Hardy to USDA zone 4Bloom on old woodPlants that are at least 5 years old bloom bestDo not pruneSign up for the Empress of Dirt Creative Gardening Newsletter

5Mountain – Hydrangea serrata

Tiny Tuff Stuff® Mountain Hydrangea serrata by Proven Winners

Hardy to USDA zone 5Bloom on old woodProtect flower buds during spring frostsDo not pruneGet your free Spring Gardening Checklist here

6Oakleaf – Hydrangea quercifolia

Gatsby Gal® Oakleaf Hydrangea quercifolia by Proven Winners

Hardy to USDA zone 5Bloom on old woodPlants that are at least 5 years old bloom bestDo not pruneProtect in winterJoin the Royal Digital Garden Library for unlimited downloads

Answers to Common Hydrangea Questions

1How can I successfully grow hydrangeas?

Choose a variety you love that is well-suited to your growing conditions and gardening zone.Hang on to your plant tag and read it! There is key information there for the successful growing.Choose the best location for sun, soil drainage, and protection from winter winds.Hydrangeas must have well-draining soil. They are fussy about their water: never let them dry out or sit in soggy soil. Even moisture all the way.Some morning and afternoon sun is ideal. Avoid scorching sun. Panicle hydrangeas including Fire Light are the one exception: they can tolerate full sun in northern climates.Most hydrangeas do not require pruning. Know which type you have and only prune if advised (see tips here for identifying and pruning your hydrangea).Cityline® Venice Bigleaf Hydrangea macrophylla by Proven Winners2Can I grow hydrangea from cuttings?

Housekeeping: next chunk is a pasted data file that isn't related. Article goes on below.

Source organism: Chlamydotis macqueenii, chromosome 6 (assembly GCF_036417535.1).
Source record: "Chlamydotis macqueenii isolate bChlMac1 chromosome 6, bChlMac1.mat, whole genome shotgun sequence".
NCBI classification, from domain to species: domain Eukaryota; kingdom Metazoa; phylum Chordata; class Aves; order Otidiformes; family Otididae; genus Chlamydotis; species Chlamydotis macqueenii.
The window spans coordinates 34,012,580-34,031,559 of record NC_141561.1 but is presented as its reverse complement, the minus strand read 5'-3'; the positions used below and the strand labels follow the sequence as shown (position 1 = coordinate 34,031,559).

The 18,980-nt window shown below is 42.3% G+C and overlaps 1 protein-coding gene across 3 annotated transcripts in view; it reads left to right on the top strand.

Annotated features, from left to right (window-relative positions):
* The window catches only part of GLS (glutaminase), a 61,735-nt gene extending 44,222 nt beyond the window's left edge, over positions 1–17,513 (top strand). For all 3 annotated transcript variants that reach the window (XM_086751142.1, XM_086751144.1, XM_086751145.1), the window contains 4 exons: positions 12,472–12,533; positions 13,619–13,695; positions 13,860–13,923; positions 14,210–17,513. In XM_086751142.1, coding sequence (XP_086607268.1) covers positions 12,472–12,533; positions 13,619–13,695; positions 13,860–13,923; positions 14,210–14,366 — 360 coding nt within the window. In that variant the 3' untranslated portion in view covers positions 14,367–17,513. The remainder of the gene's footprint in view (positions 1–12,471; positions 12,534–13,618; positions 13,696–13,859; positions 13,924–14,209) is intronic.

Yes, you can grow new plants from the ones you have by taking cuttings. The full instructions are here: How to Grow Hydrangea from Cuttings.

3How Can I Change the Color of My Hydrangea Flowers?

It is possible to intentionally change the flower color but only with certain varieties: bigleaf (Hydrangea macrophylla) and mountain (Hydrangea serrata).